Three massive wildfires are currently raging in northern California surrounding the densely populated San Francisco Bay Area on all sides with a total of 700 fires burning throughout the state. Two of these Bay Area megafires are the second and third largest in California history. The largest in history occurred just 2 years ago north of the Bay Area in Mendocino County. Every year, wildfires are becoming more frequent, larger and more destructive, yet the state has done little to prepare and protect the population in advance.
The current fires were sparked by over 11,000 dry lightning strikes within 72 hours that were triggered by a tropical cyclone off the coast colliding with onshore extreme temperatures from an extended statewide heatwave. This rare weather anomaly created an unstable atmosphere and the barrage of lightning during a drought year when vegetation was prime to ignite.
Cal Fire crews were sorely stretched thin for the first week of the fires. This is partly due to the immense number of fires occurring within a few days — 367 fires were sparked just from the storm — in addition to lack of support from fire crews from other western states due to fires throughout the region. Cal Fire annually relies on hundreds of inmates to supplement firefighting efforts, but many of these inmates have received early release due to COVID-19 risks in prisons and are now unavailable to assist. This points to a cruel contradiction within the system. While these formerly incarcerated men and women have extensive training and experience in fighting California wildfires, and are desperately needed, they are unable to get jobs on fire crews post-release due to their record of felony convictions.
Cal Fire in recent years has increased efforts to clear vegetation in advance of fire season, but with climate change, aging electrical infrastructure and extreme weather events like the one that caused the current fires, those efforts fall short. Until the 1800s when colonizers banned the practice, the indigenous people of California annually held controlled burns to clear vegetation and reduce the spread of wildfires. Controlled burns are now again being utilized by the state, but in order to expand and improve these efforts, partnerships with California tribes could increase the number of annual controlled burns and bridge indigenous knowledge with fire science.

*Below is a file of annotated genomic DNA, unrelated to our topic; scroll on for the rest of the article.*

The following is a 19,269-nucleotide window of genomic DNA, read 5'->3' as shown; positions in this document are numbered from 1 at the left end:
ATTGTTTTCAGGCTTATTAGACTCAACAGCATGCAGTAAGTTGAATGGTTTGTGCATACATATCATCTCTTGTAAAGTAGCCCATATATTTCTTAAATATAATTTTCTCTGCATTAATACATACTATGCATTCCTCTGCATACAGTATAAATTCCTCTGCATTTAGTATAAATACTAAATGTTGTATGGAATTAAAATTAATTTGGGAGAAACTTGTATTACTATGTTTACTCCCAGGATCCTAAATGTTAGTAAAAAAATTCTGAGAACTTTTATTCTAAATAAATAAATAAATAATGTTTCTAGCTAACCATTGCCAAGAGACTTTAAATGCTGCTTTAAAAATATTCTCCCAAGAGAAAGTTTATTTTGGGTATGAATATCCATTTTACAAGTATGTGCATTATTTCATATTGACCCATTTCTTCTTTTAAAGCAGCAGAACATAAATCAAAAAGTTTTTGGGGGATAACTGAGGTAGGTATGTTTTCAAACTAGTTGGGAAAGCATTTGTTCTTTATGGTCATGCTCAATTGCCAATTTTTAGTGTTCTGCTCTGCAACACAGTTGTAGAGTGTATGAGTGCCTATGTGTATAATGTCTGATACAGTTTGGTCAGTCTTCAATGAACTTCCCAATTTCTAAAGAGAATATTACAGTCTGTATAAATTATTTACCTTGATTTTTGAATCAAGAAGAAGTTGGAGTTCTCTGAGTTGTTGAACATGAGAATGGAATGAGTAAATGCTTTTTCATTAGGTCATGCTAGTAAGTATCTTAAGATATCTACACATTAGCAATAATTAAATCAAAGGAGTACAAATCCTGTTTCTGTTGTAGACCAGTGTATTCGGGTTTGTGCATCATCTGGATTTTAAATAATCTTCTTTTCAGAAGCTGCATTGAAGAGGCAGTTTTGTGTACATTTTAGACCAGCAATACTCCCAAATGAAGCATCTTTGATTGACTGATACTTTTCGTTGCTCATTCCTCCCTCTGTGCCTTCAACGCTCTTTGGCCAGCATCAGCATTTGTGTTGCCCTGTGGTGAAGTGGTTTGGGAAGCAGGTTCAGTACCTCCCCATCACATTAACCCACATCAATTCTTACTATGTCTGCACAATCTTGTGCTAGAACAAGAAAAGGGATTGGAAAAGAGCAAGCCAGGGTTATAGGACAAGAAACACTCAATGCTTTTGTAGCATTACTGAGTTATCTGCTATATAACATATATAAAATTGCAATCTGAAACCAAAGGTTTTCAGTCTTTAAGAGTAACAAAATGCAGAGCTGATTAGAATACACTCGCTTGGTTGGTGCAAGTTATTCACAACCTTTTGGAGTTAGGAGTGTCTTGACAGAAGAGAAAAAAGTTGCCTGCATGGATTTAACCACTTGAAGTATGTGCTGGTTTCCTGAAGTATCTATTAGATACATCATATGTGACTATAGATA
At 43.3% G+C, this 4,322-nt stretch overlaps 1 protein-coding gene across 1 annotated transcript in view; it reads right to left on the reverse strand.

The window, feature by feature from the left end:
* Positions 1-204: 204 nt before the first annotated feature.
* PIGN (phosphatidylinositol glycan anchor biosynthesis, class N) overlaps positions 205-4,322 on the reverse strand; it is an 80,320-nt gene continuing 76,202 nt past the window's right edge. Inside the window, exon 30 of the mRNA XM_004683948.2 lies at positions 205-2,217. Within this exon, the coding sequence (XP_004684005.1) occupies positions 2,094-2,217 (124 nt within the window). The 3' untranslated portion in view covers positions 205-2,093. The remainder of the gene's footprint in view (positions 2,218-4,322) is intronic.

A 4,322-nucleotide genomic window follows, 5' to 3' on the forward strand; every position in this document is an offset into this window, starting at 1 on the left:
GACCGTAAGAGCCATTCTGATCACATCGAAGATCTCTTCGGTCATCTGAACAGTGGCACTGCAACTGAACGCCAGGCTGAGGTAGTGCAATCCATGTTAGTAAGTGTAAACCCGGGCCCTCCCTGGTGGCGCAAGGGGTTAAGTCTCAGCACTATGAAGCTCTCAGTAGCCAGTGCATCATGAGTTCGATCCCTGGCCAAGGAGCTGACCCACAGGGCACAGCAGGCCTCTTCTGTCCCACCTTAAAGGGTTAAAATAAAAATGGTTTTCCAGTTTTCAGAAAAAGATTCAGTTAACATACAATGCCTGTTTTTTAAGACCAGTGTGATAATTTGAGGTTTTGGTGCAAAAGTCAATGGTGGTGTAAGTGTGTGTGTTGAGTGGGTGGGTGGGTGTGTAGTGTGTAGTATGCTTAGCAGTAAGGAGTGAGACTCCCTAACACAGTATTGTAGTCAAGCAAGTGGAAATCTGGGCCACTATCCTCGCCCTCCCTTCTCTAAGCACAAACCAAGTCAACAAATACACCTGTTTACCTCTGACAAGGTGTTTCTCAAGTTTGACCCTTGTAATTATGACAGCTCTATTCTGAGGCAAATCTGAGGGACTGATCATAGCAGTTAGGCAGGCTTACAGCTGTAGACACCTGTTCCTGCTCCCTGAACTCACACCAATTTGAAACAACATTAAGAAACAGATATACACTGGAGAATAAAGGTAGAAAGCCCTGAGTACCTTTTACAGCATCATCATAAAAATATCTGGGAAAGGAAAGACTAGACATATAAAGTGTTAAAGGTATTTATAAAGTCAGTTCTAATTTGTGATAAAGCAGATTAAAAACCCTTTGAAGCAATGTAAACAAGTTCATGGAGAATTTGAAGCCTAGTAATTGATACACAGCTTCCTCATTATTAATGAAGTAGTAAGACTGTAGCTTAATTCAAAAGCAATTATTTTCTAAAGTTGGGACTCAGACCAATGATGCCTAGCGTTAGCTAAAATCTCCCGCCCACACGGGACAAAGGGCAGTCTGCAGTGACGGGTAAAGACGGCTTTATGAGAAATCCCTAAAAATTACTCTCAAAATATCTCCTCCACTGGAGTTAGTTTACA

As of Aug. 25, 136,000 people had been evacuated and over 800,000 acres have burned in the three largest Bay Area fires — that’s an area twice the size of Los Angeles. Evacuation centers are distancing people but there is still a high risk of COVID spread by being indoors with others for an extended period of time. Some are seeking refuge in discounted hotels rooms to avoid possible COVID exposure, but many cannot afford this option, demonstrating the class divide surrounding climate change impacts.
As the climate crisis unfolds, it is imperative to address land use policies. More and more areas on the edge of fire-prone forested areas are being developed for housing, putting populations at great risk. Developers are only concerned with profits and the state has done nothing to address land use despite the evidence that wildfires are becoming more severe, causing more loss of life and driving many into complete destitution when they lose their homes.
Immigrant farmworkers throughout the state are being forced to work through, not only extreme temperatures, but also in wildfire smoke. Despite air quality regulators urging everyone to stay indoors to protect themselves from smoke, these super exploited workers face eviction and starvation if they don’t go to work.
Under a socialist program, the priority of the government would be to mitigate the effects of climate change and do everything possible to prepare for catastrophe, protect all sectors of the population from smoke and fire, and rehouse all those who lose their homes.
The La Riva/Freeman campaign demands:
- Funds for expanded wildfire prevention efforts
- Partner with California tribes on controlled burns
- Increase the number of permanent CAL FIRE crews and allow formerly-incarcerated fire crews to be employed
- Provide free hotel rooms for evacuees during the pandemic so families can safety distance
- Real relief for residents who lose homes and can’t afford to rebuild — seize vacant units and investor-owned properties and house the houseless!
- Reform land use policy — relocate people from high-risk areas and end wildland development
- Make Big Tech pay! Tax the corporations to pay for climate change mitigation and wildfire prevention!